RTE's Home of the Year contender hits the market
Kylebeg, Landenstown, Sallins, Co Kildare €720,000
Once James and Mary Connolly had got over the shock of their house being flooded in a freak accident and the insurance had paid out, they were presented with a number of options.
Having established that they could insure a new house on the site, once the level had been brought up to where it should have been in the first place, they then had to decide whether to replace the original house - an Eighties bungalow - with something similar, or to go with something very different.
With three architects in the family (sons Steven and Alan, and Steven's wife Grainne Daly) there was only ever going to be one answer to that question. James and Mary agreed to hand over creative control of the design to the three, whilst taking charge of the budget themselves.
Steven, who worked with Tom de Paor and Grafton Architects and now, with Grainne, has his own practice, dot architecture, took on the role of lead architect.
"Our parents were dream clients," says Steven, "in that once they told us that they wanted four or five bedrooms and the usual kitchen, living and dining spaces, they left us to get on with it".
Steven may describe Kylebeg - he calls it the 'C House' - as 'a modern interpretation of an Irish bungalow, no more, no less' but there's no denying its distinctive appearance. (If it looks familiar, that's because the house featured in RTE's Home of the Year in 2015.)
"We worked with structural engineers and designed the house effectively as three blocks - one for living, one for kitchen/dining and one for sleeping. We wanted to minimise the amount of unusable circulation space, and so we positioned the three blocks around a 'knuckle' point."
The plan of each block is square, and they are arranged in a cruciform configuration, with the 'sleeping' block lying to the left of the front door and accommodating five double bedrooms over two levels.
The four bathrooms are all wet-rooms, and three of the bedrooms are en suite. The 'living' block can be configured either as two separate rooms or one very large one, and the kitchen (complete with walk-in larder and separate utility) is a huge open-plan space to the back, surrounded by windows.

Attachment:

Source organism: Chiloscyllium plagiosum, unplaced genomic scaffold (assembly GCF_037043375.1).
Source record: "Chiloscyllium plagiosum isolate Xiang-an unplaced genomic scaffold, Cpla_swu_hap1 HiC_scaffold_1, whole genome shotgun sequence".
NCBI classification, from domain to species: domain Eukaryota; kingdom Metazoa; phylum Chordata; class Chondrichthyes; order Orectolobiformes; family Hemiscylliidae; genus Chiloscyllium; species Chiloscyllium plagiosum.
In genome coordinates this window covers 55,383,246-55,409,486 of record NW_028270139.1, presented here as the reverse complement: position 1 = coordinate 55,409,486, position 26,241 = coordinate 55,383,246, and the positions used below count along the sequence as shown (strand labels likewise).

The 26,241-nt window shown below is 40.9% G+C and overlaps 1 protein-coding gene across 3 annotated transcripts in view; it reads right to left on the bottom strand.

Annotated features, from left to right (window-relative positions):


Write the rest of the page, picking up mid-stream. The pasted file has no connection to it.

"Because we were not adding to the existing plate of the original house, we did not have to encroach into the gardens," says Steven, "and so from day one Mum and Dad were able to enjoy the mature trees and planting that already surrounded the house".
Steven says that the striking dark anthracite grey exterior render, which sparkles when it catches the light, 'is a bit Marmite', but that new owners can simply paint over it if they prefer. It does, however, contrast beautifully with the exceptionally light interior, lit both from the sides and from above. The huge windows and pivot doors in Iroko were all made to order and swallowed up a large part of the construction budget, but repay the investment in spades.
"The only thing that I really queried was the cost of the windows and doors," says James. "PVC would have been less than half the cost."
Outside, the wraparound gardens feature a garage, glasshouse and fruit trees, and a decked patio area that looks out over neighbouring fields.
"It's rare that you get to spend as much time as we do inside a project that we designed," says Steven. "When you're stacking the dishwasher, it's nice to be able to pause and appreciate all the little touches that perhaps no one other than the architects ever notice."
Now that their children have all left home and have families of their own, James and Mary plan to downsize and to spend more time at their house in France.
Agent: DNG McCormack (045) 861 595
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